New address type for segwit addresses

Pieter Wuille





demo website:

Can everyone hear me fine through this microphone? Anyone who can't hear me, please raise your hand. Oh wait. All good now? Okay.

Tonight I will be speaking on a project I've been working on on-and-off for the past year or so, which is the question of what kind of addresses we will be using in the future. Recently I proposed a BIP after several long discussions among some people. I think we have a great proposal. So today I will be talking about the proposal itself and how it came to be.

This was joint work with several people, in particular Greg Maxwell, who is here as well, and my colleagues at Blockstream. Most of this work was done thanks to the computation power of their computers. I'll talk about that more.

So this is the outline of my talk. First I'll talk about why we need a new address type. Going forward. The decision to use base32 over base58 as has been used historically. Once the choice for base32 has been made, there are a bunch of open design questions like what checksum to use, what character set to use, and what the address structure looks like. Optimal character set depends on optimal choice of checksum, which may be surprising. And then combining this into a new format, which I am calling bech32.


Segregated witness is a proposal that I presented a bit over a year ago in Hong Kong for the first time. And it is now in a state of perhaps being deployed on the bitcoin network. Segregated witness needs to encode new output types. They are described in bip143. Pay to witness hash and pay to witness script hash and there are some possible extensions later.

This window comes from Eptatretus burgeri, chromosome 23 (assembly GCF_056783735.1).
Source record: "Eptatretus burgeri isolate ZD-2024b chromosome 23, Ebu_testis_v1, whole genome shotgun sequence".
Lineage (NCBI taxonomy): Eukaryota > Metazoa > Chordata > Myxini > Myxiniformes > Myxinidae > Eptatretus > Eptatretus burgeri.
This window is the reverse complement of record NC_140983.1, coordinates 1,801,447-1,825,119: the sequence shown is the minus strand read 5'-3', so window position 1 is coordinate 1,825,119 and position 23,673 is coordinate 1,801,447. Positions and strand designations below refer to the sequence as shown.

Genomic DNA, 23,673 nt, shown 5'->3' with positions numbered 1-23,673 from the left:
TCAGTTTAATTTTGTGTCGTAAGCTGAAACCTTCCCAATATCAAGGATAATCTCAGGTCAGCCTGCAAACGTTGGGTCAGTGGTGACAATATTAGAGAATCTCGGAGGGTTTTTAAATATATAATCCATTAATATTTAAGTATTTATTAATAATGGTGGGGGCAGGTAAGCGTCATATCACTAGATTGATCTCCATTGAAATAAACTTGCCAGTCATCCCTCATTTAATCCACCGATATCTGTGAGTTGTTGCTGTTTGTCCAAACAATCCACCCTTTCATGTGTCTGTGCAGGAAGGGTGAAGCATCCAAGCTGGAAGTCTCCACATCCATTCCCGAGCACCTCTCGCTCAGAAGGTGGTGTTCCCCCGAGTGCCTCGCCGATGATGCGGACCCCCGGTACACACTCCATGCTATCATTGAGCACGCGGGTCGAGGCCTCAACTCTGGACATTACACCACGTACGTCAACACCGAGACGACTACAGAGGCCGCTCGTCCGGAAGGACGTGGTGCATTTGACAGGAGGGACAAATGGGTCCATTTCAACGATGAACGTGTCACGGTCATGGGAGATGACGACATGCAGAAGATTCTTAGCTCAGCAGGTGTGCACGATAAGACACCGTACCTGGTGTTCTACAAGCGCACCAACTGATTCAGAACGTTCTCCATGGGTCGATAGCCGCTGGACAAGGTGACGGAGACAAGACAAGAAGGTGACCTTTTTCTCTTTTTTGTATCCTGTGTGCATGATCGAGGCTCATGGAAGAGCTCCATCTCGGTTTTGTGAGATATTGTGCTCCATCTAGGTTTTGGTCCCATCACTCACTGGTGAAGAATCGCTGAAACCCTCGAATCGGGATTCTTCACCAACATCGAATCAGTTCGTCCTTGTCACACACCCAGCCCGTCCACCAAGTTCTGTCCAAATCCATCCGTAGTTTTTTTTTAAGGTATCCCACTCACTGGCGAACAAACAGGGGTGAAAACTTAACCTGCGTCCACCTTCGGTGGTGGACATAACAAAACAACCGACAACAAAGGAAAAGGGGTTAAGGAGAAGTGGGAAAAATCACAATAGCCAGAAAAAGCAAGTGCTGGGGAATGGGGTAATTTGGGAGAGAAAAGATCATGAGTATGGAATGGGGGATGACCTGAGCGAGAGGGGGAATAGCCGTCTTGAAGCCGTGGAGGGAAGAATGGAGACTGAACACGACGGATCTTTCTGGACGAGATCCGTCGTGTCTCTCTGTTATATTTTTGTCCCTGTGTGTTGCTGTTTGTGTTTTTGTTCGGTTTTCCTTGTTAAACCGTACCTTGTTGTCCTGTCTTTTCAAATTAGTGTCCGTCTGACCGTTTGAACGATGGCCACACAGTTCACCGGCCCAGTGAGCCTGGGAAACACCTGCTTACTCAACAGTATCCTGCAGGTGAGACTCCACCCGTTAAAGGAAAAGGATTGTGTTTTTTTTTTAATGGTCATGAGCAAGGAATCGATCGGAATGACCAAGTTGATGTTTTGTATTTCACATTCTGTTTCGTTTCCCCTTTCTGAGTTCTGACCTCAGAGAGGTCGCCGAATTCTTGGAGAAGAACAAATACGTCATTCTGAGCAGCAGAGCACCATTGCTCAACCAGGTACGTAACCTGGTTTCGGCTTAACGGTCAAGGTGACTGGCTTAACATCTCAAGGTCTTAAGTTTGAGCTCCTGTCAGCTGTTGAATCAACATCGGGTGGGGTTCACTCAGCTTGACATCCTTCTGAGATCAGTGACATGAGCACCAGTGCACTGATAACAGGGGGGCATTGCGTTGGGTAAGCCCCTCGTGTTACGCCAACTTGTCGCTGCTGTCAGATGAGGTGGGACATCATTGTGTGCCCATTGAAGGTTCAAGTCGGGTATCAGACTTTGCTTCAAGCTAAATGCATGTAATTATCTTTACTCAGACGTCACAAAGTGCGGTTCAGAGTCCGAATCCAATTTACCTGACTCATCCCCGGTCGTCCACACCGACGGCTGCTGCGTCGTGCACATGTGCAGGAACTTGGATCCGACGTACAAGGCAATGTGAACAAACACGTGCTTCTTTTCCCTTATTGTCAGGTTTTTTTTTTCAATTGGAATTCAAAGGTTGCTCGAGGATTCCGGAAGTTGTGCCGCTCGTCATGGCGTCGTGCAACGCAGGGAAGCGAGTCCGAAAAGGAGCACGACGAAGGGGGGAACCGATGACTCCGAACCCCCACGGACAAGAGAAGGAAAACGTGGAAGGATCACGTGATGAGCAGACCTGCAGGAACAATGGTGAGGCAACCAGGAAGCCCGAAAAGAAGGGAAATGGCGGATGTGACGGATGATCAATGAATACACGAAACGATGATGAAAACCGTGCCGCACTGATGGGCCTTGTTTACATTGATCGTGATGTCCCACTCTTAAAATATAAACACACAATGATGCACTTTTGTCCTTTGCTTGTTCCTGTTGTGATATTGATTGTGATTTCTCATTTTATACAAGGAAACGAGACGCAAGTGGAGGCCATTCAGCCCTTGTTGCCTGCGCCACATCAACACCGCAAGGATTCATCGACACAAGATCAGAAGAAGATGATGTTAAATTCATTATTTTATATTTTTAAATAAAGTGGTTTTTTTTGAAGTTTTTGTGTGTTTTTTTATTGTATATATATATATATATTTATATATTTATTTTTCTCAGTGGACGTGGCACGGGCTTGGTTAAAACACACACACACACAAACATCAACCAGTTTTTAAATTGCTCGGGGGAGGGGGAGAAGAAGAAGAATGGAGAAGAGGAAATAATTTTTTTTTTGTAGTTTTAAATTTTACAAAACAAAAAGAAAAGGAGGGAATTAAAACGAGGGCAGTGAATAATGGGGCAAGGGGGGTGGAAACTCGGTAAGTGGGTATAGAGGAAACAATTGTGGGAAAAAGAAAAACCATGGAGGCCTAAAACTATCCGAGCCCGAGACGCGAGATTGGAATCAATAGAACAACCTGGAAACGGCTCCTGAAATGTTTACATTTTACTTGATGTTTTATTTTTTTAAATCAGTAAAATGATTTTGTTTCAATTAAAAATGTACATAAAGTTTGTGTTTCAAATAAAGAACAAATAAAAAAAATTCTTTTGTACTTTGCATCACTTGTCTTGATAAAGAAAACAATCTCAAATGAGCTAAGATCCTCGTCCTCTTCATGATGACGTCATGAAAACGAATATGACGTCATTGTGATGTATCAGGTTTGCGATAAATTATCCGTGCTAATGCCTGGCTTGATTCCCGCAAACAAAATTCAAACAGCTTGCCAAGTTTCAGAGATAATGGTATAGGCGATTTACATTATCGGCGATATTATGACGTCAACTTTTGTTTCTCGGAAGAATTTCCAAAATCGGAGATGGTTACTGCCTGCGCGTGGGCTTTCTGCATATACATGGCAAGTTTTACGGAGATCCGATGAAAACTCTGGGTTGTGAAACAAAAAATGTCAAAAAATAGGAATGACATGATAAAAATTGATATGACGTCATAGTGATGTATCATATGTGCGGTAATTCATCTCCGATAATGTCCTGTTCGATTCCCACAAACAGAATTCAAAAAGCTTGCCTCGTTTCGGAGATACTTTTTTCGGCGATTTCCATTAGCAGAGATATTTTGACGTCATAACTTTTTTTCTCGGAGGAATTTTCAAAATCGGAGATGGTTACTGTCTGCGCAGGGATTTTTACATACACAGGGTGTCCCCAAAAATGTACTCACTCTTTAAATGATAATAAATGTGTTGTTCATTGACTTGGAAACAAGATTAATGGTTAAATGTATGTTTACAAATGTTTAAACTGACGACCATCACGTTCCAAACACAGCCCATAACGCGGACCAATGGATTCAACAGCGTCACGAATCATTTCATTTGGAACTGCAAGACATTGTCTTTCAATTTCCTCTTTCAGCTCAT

Segwit supports two ways of using these, either inside of P2SH which is an address type that has been supported for years on the bitcoin network, making it backwards compatible and forwards compatible with every wallet out there created in the past few years. However, going forward, we really want this to happen natively. This gives us better effiiency for spending as we don't need the overall backwards compatibility layer of redeemScript of P2SH gives us. And it gives us 128-bit security, whereas P2SH gives us only 80 bits which is becoming questionable.

This proposal replaces bip142 which was an older base58-based proposal. And I think this new one is much better.

Why base32?

First of all due to the more limited alphabet we can restrict ourselves to just lowercase or just uppercase making the address format case insensitive. This makes it much easier to read or write addresses down, as anyone who has tried to write an address down or anyone who has had to write it down from someone reading it over the phone. To be clear, my hope is that in the long term that bitcoin will not need addresses. Hopefully humans will not need to interact at all anymore, there have been some proposals going in that direction but for the time being it seems we are not there and we need a solution regardless.

Being a power of 2 means it is much easier to convert; just take the bits from the data, split them into bits, arrange into groups of five, and the groups become the base32 characters. With base58 you need some logic to turn the whole thing into a huge number and then convert to a new number, which is a lot of work.

For all of this we have a downside, it's 17% larger than base58 due to less information fitting into one character.

Due to 32 being a prime power, we can support mathematical field over the characters, we can use a lot of research on strong error detection which doesn't exist for something like base58. Due to being case insensitive, it is also more compact to store in QR codes which have a special mode for encoding alphanumeric data which only works for case insensitive data.